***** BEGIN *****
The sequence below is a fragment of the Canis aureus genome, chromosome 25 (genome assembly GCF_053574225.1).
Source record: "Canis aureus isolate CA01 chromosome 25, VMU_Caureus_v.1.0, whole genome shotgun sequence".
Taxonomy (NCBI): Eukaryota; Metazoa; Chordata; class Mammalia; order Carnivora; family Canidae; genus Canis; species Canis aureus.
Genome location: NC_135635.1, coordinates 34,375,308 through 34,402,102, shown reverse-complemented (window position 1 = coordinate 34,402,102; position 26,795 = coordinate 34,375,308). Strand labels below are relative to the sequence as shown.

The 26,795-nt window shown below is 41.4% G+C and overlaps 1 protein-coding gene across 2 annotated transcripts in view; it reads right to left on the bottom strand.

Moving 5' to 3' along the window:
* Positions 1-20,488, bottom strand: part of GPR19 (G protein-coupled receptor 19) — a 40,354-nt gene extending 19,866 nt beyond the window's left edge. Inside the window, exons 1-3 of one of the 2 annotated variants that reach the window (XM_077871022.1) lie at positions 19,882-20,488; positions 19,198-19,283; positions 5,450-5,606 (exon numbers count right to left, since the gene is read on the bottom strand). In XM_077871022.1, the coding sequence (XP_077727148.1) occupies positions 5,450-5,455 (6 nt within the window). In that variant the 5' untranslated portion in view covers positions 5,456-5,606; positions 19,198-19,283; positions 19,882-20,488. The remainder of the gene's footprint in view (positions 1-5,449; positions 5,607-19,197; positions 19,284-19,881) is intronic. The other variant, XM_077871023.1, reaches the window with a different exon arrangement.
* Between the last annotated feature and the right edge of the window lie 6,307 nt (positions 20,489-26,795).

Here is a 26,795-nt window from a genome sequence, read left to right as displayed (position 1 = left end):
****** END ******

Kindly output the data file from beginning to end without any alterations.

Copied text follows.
The sequence below is a fragment of the Canis aureus genome, chromosome 25 (genome assembly GCF_053574225.1).
Source record: "Canis aureus isolate CA01 chromosome 25, VMU_Caureus_v.1.0, whole genome shotgun sequence".
Taxonomy (NCBI): Eukaryota; Metazoa; Chordata; class Mammalia; order Carnivora; family Canidae; genus Canis; species Canis aureus.
Genome location: NC_135635.1, coordinates 34,375,308 through 34,402,102, shown reverse-complemented (window position 1 = coordinate 34,402,102; position 26,795 = coordinate 34,375,308). Strand labels below are relative to the sequence as shown.

The 26,795-nt window shown below is 41.4% G+C and overlaps 1 protein-coding gene across 2 annotated transcripts in view; it reads right to left on the bottom strand.

Moving 5' to 3' along the window:
* Positions 1-20,488, bottom strand: part of GPR19 (G protein-coupled receptor 19) — a 40,354-nt gene extending 19,866 nt beyond the window's left edge. Inside the window, exons 1-3 of one of the 2 annotated variants that reach the window (XM_077871022.1) lie at positions 19,882-20,488; positions 19,198-19,283; positions 5,450-5,606 (exon numbers count right to left, since the gene is read on the bottom strand). In XM_077871022.1, the coding sequence (XP_077727148.1) occupies positions 5,450-5,455 (6 nt within the window). In that variant the 5' untranslated portion in view covers positions 5,456-5,606; positions 19,198-19,283; positions 19,882-20,488. The remainder of the gene's footprint in view (positions 1-5,449; positions 5,607-19,197; positions 19,284-19,881) is intronic. The other variant, XM_077871023.1, reaches the window with a different exon arrangement.
* Between the last annotated feature and the right edge of the window lie 6,307 nt (positions 20,489-26,795).

Here is a 26,795-nt window from a genome sequence, read left to right as displayed (position 1 = left end):